Upon our founding a decade ago, we sought substantial funding to begin our development, testing and commercialization activities in the United States. We had a few things going for us. For instance, a predecessor of our device, the rights to which we acquired, was successfully used at Duke University Medical Center (DUMC) many years beforehand, and both the technology and cost curve had improved dramatically in the intervening years. Of note, when the predecessor device was used at DUMC, five patients were implanted and all five were successfully supported. One of them, Bonnie, is featured elsewhere on this web site and shares her compelling story. But, despite this history, we were still considered a new company with new a new management team and no revenues. We also were operating in a very narrow niche within the medical device field and were faced with a less than hospitable market environment for “start-ups,” which caused us to encounter significant difficulty in obtaining anything but a few modest government grants to enable us to keep moving forward, though at a less than ideal pace.
We had to make a change. Along the early pathway, one venture capitalist with whom we had several cordial discussions, suggested that our quest might be easier and the market more receptive were we to seek funding outside the U.S. We followed those suggestions and, after more than a year of numerous calls and meetings, in November 2014, we engaged and have been working closely with Brussels-based A-Medica, a financial advisory firm in Belgium specializing in advancing medical technology projects from conceptual phase to commercialization. We established an MCCI development budget in the European Union and thereafter worked to align with key business partners who would assist our efforts.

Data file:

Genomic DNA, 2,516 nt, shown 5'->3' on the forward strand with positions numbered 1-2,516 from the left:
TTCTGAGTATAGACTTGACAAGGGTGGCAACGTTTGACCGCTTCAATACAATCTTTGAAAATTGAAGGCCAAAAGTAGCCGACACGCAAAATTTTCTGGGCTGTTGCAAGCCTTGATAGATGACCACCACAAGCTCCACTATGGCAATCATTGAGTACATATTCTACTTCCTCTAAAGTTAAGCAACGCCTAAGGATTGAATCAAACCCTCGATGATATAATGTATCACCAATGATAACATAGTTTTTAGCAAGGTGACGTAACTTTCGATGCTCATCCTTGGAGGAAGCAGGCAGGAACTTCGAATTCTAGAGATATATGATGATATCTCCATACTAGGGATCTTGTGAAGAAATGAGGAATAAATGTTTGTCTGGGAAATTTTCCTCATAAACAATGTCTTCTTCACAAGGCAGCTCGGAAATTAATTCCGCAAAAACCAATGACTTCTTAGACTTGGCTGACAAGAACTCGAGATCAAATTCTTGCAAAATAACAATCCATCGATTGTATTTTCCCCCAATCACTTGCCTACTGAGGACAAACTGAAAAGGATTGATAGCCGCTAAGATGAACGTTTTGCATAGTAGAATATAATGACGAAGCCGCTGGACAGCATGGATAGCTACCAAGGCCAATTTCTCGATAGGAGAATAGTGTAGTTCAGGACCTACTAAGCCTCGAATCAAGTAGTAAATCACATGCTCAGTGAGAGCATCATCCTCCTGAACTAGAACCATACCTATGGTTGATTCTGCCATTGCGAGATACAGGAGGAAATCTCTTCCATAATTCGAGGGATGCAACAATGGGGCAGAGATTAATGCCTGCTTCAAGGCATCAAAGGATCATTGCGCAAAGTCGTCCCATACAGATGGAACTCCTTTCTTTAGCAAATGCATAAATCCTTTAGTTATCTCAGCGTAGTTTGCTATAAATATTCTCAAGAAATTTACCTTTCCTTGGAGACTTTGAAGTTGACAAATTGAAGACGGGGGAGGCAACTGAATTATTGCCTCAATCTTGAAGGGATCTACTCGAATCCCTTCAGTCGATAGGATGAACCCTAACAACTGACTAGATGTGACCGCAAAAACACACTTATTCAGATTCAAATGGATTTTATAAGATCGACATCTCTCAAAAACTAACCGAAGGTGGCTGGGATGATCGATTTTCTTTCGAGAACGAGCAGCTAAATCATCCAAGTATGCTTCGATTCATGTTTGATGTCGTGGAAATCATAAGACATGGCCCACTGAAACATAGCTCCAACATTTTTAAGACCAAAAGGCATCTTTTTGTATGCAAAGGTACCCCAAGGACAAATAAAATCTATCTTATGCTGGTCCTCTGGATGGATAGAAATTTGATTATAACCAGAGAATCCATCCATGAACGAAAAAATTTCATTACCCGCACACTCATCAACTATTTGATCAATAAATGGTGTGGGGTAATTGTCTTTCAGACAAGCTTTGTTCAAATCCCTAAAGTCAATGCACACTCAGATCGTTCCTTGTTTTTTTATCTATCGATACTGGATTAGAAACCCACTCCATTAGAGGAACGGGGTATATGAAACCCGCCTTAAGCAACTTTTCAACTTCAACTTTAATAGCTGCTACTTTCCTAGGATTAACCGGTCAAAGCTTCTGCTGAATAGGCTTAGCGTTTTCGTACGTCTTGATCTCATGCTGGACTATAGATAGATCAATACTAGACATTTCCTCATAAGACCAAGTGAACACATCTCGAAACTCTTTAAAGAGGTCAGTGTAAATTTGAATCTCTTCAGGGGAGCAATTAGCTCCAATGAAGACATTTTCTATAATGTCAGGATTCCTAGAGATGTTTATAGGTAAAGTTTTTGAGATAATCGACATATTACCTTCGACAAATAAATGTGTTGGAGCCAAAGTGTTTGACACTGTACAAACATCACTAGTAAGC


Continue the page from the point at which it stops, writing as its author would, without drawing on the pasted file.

Our initial plan was to acquire “off-the-shelf” cup and console components for our MCC3000 cardiac arrest medical device which would have three benefits: immediate availability, system compatibility and lower costs. We met with Maastricht University Medical Center (MUMC) in The Netherlands who eagerly embraced our mission and offered their facilities and personnel for required animal testing and clinical trials for our device to treat cardiac arrest. Our physician partners at MUMC stated that our device, in their professional opinion, offered an additional indicated solution for congestive heart failure, an even larger market than cardiac arrest (which, as you know was, and still is, our original indication). They even went so far as to create a second budget for a heart failure study. We also established business relationships with a required Contract Research Organization to perform independent device validation, as well as with patent attorneys, banking, accounting and insurance entities. We even found an ideal person to become CEO of MCCI in the EU contingent upon securing funding.